Cambrian: Opinion

Be a 'do-gooder' by volunteering for the Cambria Youth Athletic Association

CYAA is now taking sign-ups for youth soccer to begin this August.
CYAA is now taking sign-ups for youth soccer to begin this August.

While a bit out of context from the original question posed to the founder of Craigslist, Craig Newmark, the goal of his answer strikes a wide-ranging truth.

“The world doesn’t need more loud people giving their opinions," he said. "Maybe what we need are people who work together quietly for common good. That often means working in back channels trying to encourage the people who want to do a better job for everyone. And you know, that seems to work.”

Newmark’s comment easily applies to both career professionals and nonprofessionals. My take aligns it to volunteerism — from chairing a major fundraiser, baking cookies for that big event or for a person who could use some cheering up.

In other words, it’s okay to be a do-gooder. Do-gooders make a difference — even acts that seem insignificant at the time.

Who could’ve imagined that when a few members in a women’s club sold poppy seeds and took to planting them on local byways as a way to remind regional residents that one of the most significant poppy bearing areas in California was at their own back door would result in a California State Park — a park that now preserves more than 1,700 acres where the state flower blankets the soil in swaths of red-orange blossoms in the spring? The simple act of selling and planting seeds for the common good is what I think Newmark had in mind with his answer.

Another common good is youth sports programs. Youths are the future of any society. Youth sports activities can help develop self esteem, a healthier lifestyle and academic success, according to the YMCA.

“Sports are the greatest tool we have in today’s society to help children develop positive character traits and life values,” said Greg Bach, vice president of communications for the National Alliance for Youth Sports. “No other place affords them the opportunity to soak up as many quality values as sports participation provides.”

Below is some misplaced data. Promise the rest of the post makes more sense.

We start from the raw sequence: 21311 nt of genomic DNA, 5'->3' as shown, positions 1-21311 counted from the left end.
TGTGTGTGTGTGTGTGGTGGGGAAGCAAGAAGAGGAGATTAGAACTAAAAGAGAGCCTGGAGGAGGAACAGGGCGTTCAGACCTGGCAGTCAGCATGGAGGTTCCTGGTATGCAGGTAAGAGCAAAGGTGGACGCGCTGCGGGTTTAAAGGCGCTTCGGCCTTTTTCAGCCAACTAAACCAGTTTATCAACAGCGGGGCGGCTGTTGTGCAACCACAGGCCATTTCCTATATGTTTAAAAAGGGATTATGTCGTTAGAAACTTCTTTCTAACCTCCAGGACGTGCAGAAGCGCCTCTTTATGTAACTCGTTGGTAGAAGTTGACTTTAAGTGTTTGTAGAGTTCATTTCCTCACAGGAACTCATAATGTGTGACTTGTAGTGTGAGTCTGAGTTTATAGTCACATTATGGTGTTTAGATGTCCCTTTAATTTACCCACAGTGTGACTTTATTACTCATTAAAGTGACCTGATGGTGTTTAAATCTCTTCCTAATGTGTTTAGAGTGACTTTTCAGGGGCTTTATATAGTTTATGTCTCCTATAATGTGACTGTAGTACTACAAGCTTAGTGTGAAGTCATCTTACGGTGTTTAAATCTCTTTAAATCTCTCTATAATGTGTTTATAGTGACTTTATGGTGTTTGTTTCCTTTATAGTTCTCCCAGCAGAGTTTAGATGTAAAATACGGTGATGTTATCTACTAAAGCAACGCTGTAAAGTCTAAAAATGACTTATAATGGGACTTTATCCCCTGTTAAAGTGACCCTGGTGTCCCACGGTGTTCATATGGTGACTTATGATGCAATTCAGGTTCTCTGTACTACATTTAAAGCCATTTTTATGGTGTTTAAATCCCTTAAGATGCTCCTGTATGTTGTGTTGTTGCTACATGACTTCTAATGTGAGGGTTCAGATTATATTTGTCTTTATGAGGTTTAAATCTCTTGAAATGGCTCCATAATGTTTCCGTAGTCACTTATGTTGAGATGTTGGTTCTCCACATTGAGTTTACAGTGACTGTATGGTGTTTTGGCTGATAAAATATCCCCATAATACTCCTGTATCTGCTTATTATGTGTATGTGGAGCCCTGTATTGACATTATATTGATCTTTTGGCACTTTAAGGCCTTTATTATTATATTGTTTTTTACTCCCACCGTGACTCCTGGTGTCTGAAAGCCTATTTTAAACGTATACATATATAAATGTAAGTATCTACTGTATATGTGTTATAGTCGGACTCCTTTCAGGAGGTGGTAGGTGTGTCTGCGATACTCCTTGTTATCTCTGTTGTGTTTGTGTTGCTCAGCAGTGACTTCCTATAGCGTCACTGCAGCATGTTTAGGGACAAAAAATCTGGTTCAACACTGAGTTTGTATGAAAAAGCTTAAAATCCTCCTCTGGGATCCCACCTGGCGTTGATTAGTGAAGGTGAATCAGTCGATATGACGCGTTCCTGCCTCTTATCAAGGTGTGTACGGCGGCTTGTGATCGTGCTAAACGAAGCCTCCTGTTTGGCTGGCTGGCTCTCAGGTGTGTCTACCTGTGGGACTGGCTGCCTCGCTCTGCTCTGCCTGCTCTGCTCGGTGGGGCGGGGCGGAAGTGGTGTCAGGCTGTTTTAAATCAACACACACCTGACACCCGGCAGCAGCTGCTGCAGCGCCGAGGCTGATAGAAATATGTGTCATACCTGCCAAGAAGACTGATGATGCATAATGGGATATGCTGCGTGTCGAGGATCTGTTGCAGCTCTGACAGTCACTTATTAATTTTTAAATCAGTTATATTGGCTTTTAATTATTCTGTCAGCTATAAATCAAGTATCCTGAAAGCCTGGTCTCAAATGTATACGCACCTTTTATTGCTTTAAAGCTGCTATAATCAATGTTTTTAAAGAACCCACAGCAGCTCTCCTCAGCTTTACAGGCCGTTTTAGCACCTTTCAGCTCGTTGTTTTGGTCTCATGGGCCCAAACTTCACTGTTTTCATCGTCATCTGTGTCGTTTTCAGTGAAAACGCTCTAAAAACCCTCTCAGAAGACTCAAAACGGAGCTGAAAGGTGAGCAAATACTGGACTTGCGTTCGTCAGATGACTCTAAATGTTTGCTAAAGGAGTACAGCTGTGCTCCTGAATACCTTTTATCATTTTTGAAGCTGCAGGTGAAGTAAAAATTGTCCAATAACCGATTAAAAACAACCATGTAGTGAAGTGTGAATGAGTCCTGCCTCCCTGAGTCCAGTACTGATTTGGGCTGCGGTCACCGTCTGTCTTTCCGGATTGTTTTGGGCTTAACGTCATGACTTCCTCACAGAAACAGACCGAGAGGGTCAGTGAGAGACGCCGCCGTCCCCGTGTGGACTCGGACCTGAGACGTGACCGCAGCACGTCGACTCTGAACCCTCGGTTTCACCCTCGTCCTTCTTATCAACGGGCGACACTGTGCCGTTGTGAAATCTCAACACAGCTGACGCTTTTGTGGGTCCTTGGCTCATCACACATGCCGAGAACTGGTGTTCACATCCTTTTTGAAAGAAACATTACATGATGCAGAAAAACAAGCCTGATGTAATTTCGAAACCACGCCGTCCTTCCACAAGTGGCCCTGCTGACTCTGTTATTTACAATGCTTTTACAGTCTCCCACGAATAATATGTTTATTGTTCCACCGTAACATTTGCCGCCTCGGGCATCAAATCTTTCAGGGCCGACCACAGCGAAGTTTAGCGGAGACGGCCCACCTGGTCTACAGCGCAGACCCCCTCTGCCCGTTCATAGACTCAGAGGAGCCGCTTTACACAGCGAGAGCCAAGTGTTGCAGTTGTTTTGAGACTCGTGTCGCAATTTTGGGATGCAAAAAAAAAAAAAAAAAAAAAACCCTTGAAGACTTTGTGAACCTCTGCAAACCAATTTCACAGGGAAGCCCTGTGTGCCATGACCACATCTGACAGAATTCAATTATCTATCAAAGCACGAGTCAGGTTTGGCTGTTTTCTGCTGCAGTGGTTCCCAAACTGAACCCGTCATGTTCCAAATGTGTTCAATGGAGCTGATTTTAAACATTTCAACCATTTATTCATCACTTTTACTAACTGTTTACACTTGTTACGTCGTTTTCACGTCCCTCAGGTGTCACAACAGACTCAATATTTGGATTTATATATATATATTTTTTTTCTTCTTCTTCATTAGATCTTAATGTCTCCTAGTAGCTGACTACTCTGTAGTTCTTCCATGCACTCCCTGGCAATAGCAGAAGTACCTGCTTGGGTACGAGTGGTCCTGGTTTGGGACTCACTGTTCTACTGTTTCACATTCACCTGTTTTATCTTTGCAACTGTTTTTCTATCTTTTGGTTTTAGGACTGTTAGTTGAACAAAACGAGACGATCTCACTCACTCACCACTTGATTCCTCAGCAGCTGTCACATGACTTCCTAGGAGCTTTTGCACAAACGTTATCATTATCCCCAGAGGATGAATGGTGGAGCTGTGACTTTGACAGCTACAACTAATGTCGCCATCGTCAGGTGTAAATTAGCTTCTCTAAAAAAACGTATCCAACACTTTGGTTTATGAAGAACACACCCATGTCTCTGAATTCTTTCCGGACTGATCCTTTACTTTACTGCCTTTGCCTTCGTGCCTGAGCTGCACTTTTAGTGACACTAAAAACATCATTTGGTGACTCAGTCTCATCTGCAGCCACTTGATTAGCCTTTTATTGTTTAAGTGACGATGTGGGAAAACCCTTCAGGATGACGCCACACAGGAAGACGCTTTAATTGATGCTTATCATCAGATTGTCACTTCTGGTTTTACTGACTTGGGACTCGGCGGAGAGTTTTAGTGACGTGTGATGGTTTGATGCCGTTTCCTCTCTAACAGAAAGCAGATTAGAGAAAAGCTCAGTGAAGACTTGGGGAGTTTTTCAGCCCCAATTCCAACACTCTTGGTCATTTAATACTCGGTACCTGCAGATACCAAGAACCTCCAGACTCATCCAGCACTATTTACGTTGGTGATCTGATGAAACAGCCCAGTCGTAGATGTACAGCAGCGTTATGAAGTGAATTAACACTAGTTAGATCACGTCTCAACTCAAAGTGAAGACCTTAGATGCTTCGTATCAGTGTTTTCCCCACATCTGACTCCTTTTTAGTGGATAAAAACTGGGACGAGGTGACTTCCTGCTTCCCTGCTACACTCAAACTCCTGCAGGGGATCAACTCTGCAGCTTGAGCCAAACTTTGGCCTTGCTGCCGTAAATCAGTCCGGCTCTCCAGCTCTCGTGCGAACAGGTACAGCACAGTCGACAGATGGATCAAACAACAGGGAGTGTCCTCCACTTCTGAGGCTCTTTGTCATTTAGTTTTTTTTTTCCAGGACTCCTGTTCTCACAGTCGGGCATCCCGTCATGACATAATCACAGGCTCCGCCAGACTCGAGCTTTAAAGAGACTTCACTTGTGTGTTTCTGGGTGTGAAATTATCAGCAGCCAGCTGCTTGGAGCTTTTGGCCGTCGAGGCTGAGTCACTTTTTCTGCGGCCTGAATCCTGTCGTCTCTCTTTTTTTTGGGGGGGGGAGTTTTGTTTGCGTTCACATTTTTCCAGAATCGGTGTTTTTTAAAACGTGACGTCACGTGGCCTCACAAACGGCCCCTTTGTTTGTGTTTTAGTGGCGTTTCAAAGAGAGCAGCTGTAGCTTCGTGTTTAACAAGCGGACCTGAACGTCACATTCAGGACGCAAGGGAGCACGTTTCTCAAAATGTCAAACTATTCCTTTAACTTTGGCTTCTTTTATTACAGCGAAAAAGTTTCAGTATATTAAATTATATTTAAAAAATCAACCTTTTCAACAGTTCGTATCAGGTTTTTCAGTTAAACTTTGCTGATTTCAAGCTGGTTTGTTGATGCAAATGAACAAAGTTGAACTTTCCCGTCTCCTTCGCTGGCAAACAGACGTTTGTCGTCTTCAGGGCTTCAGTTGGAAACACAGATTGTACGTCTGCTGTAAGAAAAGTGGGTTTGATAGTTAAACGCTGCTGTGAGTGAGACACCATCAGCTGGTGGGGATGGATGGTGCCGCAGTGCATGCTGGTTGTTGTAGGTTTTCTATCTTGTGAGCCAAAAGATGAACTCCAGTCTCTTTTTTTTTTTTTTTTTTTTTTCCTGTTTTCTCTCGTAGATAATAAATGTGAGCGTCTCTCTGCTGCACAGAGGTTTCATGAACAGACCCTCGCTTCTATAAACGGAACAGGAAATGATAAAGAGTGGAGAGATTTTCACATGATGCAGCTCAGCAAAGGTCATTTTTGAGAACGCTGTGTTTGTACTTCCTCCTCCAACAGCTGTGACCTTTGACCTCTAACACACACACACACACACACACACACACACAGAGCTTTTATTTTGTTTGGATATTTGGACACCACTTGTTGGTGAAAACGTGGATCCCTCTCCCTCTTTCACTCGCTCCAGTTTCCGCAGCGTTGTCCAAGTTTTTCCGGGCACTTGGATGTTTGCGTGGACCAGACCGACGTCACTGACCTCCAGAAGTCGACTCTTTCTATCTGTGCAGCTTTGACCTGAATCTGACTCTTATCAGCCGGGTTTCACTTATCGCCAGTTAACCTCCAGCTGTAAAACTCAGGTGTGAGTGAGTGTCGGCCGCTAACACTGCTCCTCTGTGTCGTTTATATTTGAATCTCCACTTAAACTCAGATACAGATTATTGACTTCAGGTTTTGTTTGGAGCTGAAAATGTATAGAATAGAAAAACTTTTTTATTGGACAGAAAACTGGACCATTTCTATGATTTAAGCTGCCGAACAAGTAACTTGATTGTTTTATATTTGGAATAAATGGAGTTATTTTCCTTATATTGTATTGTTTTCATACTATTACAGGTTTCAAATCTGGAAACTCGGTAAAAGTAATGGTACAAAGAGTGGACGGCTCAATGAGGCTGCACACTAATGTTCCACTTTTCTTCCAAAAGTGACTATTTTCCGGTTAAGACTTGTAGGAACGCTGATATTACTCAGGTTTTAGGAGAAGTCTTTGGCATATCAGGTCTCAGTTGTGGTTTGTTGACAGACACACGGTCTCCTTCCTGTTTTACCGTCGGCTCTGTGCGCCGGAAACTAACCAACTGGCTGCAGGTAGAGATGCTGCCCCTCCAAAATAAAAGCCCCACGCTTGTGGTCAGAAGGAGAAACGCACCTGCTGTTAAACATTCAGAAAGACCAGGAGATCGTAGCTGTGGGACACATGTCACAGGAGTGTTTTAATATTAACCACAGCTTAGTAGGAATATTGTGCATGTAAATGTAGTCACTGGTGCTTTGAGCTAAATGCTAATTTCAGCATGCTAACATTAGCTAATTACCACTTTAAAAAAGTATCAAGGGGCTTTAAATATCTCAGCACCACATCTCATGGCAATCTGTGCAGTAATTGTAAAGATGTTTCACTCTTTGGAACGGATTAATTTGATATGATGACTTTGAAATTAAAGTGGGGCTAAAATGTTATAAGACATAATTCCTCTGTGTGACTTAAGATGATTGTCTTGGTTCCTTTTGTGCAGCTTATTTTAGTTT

Locally, the Cambria Youth Athletic Association (CYAA) offers Cambria youth organized soccer, basketball and T-ball. Soccer and basketball have about 80 to 100 participants, and T-ball has close to 20, said Robin Salin, CYAA president.

CYAA is “all volunteer based, meaning our board members, coaches, referees, etc. are all volunteers,” Salin wrote in an email.

And it’s that volunteer effort that Salin emphasized in her email.

“We are always in need of coaches and board members who are willing to serve in a position,” she wrote. “Basically, we are struggling to get qualified volunteers to help coach and serve on our board. Volunteers do not need to be parents. In fact, we think that Cambria may have a huge group of people who would be a wonderful addition to our organization who are not parents, but would like to see the youth in town doing something constructive with their free time. We do run background checks.”

Funding CYAA comes from donations and fundraisers like the Cambria Scarecrow Classic 5K Run/Walk in October.

“I would love to have someone step up who has a background in running or events, and chair our Scarecrow Classic. I think it could be really successful,” Salin said.

Registration for soccer teams is currently open, and the deadline to sign up is Tuesday, July 31.

Soccer begins on Aug. 22. Visit CYAA’s website at, or email for more information.

Grandparents and senior citizens, according to Bach, are encouraged to work within youth sports programs because of a natural wealth of experience.

“Coaches are in a unique position to impact a child for life, so it’s important that they take advantage of it and focus on being a positive influence,” Bach said

And what better way to encourage others to do a better job and to work for the common good, as noted by Newmark, than to coach and mentor youth in sports?

Charmaine Coimbra’s monthly column is special to The Cambrian.